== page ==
Ai Weiwei’s Iron Tree (2013)

Iron Tree (2013) by Ai Weiwei - a pieced together tree - beside a chapel

‘Iron Tree comprises 99 elements cast in iron… interlocked using a classic – and here exaggerated – Chinese method of joining, with prominent nuts and screws.’

From the Yorkshire Sculpture Park notes

Glimpsed from a distance, Ai Weiwei’s fake trees pass as real, but dead. As you draw closer, your mind engages with the forms and construction and questions arise. What is it? Why is it? Are the branches actually roots? Is it wood?

Iron Tree (2013) was cast from Tree (2010) which had been assembled from chunks chopped from the roots, trunks and branches of various species of dead trees collected in southern China.

The making is central to the sculpture. No attempt is made to conceal the cuts or joins, to smooth out the lines, or make the sculpture look like a real tree. It’s close enough to give us pause when we see it, but clumsy enough to remind us that humans can’t make trees.

Designed to be outdoors, the sculpture will rust, respond to natural light, and its mood will vary as its surroundings alter with the seasons.

The picture shows Ai Weiwei’s Iron Tree (2013) in the chapel garden at the Yorkshire Sculpture Park. It’s now in the Frederik Meijer Gardens & Sculpture Park, Grand Rapids MI.

Shared for Becky’s SquareTops because the Iron Tree’s pieces have been topped and tailed. I love her picture today which also features a tree. I’m also tagging for today’s Discover Prompt (New) as one of the curiosities about Iron Tree is the relationship of new and old.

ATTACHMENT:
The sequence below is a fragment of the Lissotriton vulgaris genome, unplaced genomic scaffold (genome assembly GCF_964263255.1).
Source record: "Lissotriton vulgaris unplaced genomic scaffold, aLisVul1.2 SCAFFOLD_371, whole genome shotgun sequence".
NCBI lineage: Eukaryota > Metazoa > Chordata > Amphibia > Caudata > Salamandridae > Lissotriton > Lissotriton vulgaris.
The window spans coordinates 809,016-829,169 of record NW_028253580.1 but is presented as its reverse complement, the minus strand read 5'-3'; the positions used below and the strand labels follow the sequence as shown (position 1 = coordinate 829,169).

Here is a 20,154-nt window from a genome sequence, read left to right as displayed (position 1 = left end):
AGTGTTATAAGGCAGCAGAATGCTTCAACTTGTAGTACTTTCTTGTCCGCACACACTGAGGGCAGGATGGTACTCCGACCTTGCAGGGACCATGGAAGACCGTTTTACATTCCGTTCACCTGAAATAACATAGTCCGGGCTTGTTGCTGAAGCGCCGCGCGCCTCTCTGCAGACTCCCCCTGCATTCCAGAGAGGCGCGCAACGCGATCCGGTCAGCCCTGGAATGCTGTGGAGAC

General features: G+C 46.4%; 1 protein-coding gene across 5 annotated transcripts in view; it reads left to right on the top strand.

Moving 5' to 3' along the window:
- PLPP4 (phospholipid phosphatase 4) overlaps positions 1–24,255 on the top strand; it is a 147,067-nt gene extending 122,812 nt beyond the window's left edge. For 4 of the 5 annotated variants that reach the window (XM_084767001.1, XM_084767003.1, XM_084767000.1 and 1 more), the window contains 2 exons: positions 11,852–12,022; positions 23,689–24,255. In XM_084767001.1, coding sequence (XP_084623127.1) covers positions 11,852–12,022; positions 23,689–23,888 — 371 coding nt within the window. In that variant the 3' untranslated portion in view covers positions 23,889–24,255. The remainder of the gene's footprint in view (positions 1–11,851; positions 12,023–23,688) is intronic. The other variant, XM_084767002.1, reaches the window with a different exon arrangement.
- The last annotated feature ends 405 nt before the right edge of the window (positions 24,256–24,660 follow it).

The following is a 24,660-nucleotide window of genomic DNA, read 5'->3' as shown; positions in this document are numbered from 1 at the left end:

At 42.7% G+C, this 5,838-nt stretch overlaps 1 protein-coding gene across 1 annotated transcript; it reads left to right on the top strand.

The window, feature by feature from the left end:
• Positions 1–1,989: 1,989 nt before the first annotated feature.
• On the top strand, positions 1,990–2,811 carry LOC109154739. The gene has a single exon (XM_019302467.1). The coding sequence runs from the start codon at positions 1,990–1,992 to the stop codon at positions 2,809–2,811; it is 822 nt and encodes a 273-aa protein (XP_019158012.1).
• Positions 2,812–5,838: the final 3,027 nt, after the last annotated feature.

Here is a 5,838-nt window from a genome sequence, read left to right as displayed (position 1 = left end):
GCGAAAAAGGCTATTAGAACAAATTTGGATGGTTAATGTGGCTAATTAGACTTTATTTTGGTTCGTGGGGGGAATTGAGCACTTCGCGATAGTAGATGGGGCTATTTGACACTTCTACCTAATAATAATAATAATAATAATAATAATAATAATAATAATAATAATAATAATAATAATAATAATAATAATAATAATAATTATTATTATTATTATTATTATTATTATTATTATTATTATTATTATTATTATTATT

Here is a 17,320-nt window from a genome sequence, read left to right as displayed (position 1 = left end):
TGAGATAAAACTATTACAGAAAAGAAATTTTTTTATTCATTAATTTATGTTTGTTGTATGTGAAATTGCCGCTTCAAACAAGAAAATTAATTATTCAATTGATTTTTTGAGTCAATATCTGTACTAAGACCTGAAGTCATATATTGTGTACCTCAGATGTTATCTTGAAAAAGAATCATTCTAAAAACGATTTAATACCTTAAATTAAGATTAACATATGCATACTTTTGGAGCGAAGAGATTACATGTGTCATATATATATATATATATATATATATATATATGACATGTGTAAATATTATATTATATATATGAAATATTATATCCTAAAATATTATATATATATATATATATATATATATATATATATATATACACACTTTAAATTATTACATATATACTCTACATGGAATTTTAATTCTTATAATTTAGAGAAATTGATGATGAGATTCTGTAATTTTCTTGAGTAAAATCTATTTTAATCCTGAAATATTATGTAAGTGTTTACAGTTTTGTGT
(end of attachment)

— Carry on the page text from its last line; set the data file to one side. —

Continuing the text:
36 Replies to “Ai Weiwei’s Iron Tree (2013)”

  1. I like your question “why is it?” I’ve had to spend a little while on it; there’s an incongruity about the whole image such that looking at it was kind of like falling off my bike. It stopped me but made me more aware of what I was doing before I got back on. I didn’t know anything about the Chinese method of joining — thank you!

        1. I edited out the link as it was somehow inserting the picture here too big for the space, covering some of the words. It does give a really good feeling for the scale with the tiny person in the background. I tried to search for it on a post rather than the image file as I could have linked to that at the end of my post, but I couldn’t find it. (You didn’t get trapped – all links are held for approval.)

  2. I’m a huge fan of his. Luckily the Lisson Gallery in London seems to show a ot of his works. Haven’t seen this tree, but have spent hours wandering around his cast iron tree stumps complete with roots.

    1. We saw several of his trees at Cambridge a few years ago. It was another great setting, with the classicism of the building adding something.

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